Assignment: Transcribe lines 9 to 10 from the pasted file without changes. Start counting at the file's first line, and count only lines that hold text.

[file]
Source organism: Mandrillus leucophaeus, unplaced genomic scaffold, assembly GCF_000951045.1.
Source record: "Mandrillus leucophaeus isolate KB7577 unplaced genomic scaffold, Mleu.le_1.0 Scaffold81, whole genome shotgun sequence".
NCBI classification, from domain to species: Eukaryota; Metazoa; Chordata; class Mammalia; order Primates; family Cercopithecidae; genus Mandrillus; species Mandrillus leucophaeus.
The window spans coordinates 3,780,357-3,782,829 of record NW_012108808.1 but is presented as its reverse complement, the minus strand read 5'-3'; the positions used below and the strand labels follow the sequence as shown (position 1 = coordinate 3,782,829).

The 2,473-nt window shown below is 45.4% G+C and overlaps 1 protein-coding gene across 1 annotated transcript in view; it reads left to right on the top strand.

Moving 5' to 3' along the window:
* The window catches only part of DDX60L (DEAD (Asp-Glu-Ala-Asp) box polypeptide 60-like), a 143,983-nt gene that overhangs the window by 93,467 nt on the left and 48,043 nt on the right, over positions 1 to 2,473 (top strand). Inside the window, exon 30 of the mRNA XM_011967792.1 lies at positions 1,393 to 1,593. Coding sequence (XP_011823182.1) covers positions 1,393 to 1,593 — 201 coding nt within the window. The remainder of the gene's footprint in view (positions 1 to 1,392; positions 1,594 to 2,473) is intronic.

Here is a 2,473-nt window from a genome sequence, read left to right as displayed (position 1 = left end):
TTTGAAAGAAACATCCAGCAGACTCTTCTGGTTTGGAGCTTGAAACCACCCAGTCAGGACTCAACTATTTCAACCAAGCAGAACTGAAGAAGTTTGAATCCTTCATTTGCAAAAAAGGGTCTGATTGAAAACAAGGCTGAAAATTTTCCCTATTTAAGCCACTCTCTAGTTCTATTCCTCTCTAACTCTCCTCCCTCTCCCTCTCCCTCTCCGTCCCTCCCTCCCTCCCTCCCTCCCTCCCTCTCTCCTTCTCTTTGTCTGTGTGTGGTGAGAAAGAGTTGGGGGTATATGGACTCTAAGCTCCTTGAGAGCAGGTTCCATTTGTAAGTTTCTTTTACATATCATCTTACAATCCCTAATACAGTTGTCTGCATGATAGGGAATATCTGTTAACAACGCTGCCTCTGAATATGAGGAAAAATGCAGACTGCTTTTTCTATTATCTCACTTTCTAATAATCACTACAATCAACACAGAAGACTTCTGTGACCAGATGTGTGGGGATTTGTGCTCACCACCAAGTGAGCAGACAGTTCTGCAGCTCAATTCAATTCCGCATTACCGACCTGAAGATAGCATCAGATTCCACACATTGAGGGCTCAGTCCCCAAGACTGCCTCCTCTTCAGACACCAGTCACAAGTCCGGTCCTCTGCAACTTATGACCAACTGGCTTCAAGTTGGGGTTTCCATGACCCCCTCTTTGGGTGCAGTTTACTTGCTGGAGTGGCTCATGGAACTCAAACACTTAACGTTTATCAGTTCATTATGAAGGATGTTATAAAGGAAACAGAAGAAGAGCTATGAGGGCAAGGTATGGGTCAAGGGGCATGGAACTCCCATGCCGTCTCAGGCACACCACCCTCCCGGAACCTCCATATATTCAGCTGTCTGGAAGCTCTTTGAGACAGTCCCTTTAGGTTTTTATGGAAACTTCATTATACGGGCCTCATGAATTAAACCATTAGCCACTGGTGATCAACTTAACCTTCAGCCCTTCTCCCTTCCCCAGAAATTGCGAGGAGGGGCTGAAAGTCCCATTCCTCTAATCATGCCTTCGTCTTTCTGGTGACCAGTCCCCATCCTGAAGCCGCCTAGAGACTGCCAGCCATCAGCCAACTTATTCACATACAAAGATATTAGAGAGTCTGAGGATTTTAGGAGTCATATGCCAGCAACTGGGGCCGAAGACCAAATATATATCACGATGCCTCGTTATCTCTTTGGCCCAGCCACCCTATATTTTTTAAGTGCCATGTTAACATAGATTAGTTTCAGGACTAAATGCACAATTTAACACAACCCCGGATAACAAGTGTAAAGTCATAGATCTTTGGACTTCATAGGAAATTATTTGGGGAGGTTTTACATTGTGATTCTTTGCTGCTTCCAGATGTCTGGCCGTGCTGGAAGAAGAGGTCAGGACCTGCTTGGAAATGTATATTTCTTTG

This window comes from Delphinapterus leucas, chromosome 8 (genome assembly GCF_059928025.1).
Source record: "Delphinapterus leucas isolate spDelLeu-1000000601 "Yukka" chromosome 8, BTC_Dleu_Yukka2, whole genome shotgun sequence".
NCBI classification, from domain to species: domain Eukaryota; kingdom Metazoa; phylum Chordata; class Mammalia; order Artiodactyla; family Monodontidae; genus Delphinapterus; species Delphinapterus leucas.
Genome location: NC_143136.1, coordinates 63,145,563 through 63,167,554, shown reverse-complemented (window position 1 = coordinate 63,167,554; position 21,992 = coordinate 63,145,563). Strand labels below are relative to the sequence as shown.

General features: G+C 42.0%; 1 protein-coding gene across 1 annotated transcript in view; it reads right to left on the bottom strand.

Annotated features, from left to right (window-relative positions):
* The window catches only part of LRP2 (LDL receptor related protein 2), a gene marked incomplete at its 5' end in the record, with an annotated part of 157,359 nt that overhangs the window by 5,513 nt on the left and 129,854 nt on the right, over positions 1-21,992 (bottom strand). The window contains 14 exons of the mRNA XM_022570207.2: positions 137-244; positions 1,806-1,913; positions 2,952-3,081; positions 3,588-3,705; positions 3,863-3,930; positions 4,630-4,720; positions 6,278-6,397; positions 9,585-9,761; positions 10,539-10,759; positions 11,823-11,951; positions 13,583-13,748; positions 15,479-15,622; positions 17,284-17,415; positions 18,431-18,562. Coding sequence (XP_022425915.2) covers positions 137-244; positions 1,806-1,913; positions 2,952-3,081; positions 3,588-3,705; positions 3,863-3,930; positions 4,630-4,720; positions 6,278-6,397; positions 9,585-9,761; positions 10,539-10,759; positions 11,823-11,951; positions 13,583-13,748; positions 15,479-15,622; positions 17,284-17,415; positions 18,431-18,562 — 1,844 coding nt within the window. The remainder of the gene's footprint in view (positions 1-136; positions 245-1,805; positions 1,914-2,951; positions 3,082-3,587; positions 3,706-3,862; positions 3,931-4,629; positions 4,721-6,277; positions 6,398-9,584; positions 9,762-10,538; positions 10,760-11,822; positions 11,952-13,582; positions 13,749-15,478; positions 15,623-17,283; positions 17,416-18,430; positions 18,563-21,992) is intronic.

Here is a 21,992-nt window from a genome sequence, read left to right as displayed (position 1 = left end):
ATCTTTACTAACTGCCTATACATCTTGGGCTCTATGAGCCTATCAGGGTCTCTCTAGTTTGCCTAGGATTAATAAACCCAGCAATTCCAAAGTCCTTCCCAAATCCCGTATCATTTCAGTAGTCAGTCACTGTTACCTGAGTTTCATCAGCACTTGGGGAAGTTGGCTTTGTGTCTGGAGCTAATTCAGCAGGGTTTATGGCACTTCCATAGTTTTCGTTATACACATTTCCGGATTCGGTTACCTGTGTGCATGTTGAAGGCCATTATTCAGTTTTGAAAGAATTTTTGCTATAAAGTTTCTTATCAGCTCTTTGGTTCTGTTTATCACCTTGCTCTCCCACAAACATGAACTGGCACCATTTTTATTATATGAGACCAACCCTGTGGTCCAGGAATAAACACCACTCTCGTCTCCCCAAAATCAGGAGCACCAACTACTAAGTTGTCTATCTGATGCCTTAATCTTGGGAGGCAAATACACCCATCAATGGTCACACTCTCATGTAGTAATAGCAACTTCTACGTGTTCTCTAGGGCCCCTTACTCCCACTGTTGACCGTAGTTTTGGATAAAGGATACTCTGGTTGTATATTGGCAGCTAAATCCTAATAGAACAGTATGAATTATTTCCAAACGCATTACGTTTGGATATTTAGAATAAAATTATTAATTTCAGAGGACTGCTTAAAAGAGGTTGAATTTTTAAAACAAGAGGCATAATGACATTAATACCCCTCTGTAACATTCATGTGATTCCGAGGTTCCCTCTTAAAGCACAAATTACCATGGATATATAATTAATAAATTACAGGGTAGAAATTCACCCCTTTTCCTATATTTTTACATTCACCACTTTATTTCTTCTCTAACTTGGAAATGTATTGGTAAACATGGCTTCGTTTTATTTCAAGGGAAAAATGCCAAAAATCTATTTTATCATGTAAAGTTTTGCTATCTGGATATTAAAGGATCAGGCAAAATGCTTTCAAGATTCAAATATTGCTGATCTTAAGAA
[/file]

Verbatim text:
TTTGAAAGAAACATCCAGCAGACTCTTCTGGTTTGGAGCTTGAAACCACCCAGTCAGGACTCAACTATTTCAACCAAGCAGAACTGAAGAAGTTTGAATCCTTCATTTGCAAAAAAGGGTCTGATTGAAAACAAGGCTGAAAATTTTCCCTATTTAAGCCACTCTCTAGTTCTATTCCTCTCTAACTCTCCTCCCTCTCCCTCTCCCTCTCCGTCCCTCCCTCCCTCCCTCCCTCCCTCCCTCTCTCCTTCTCTTTGTCTGTGTGTGGTGAGAAAGAGTTGGGGGTATATGGACTCTAAGCTCCTTGAGAGCAGGTTCCATTTGTAAGTTTCTTTTACATATCATCTTACAATCCCTAATACAGTTGTCTGCATGATAGGGAATATCTGTTAACAACGCTGCCTCTGAATATGAGGAAAAATGCAGACTGCTTTTTCTATTATCTCACTTTCTAATAATCACTACAATCAACACAGAAGACTTCTGTGACCAGATGTGTGGGGATTTGTGCTCACCACCAAGTGAGCAGACAGTTCTGCAGCTCAATTCAATTCCGCATTACCGACCTGAAGATAGCATCAGATTCCACACATTGAGGGCTCAGTCCCCAAGACTGCCTCCTCTTCAGACACCAGTCACAAGTCCGGTCCTCTGCAACTTATGACCAACTGGCTTCAAGTTGGGGTTTCCATGACCCCCTCTTTGGGTGCAGTTTACTTGCTGGAGTGGCTCATGGAACTCAAACACTTAACGTTTATCAGTTCATTATGAAGGATGTTATAAAGGAAACAGAAGAAGAGCTATGAGGGCAAGGTATGGGTCAAGGGGCATGGAACTCCCATGCCGTCTCAGGCACACCACCCTCCCGGAACCTCCATATATTCAGCTGTCTGGAAGCTCTTTGAGACAGTCCCTTTAGGTTTTTATGGAAACTTCATTATACGGGCCTCATGAATTAAACCATTAGCCACTGGTGATCAACTTAACCTTCAGCCCTTCTCCCTTCCCCAGAAATTGCGAGGAGGGGCTGAAAGTCCCATTCCTCTAATCATGCCTTCGTCTTTCTGGTGACCAGTCCCCATCCTGAAGCCGCCTAGAGACTGCCAGCCATCAGCCAACTTATTCACATACAAAGATATTAGAGAGTCTGAGGATTTTAGGAGTCATATGCCAGCAACTGGGGCCGAAGACCAAATATATATCACGATGCCTCGTTATCTCTTTGGCCCAGCCACCCTATATTTTTTAAGTGCCATGTTAACATAGATTAGTTTCAGGACTAAATGCACAATTTAACACAACCCCGGATAACAAGTGTAAAGTCATAGATCTTTGGACTTCATAGGAAATTATTTGGGGAGGTTTTACATTGTGATTCTTTGCTGCTTCCAGATGTCTGGCCGTGCTGGAAGAAGAGGTCAGGACCTGCTTGGAAATGTATATTTCTTTG

This window comes from Delphinapterus leucas, chromosome 8 (genome assembly GCF_059928025.1).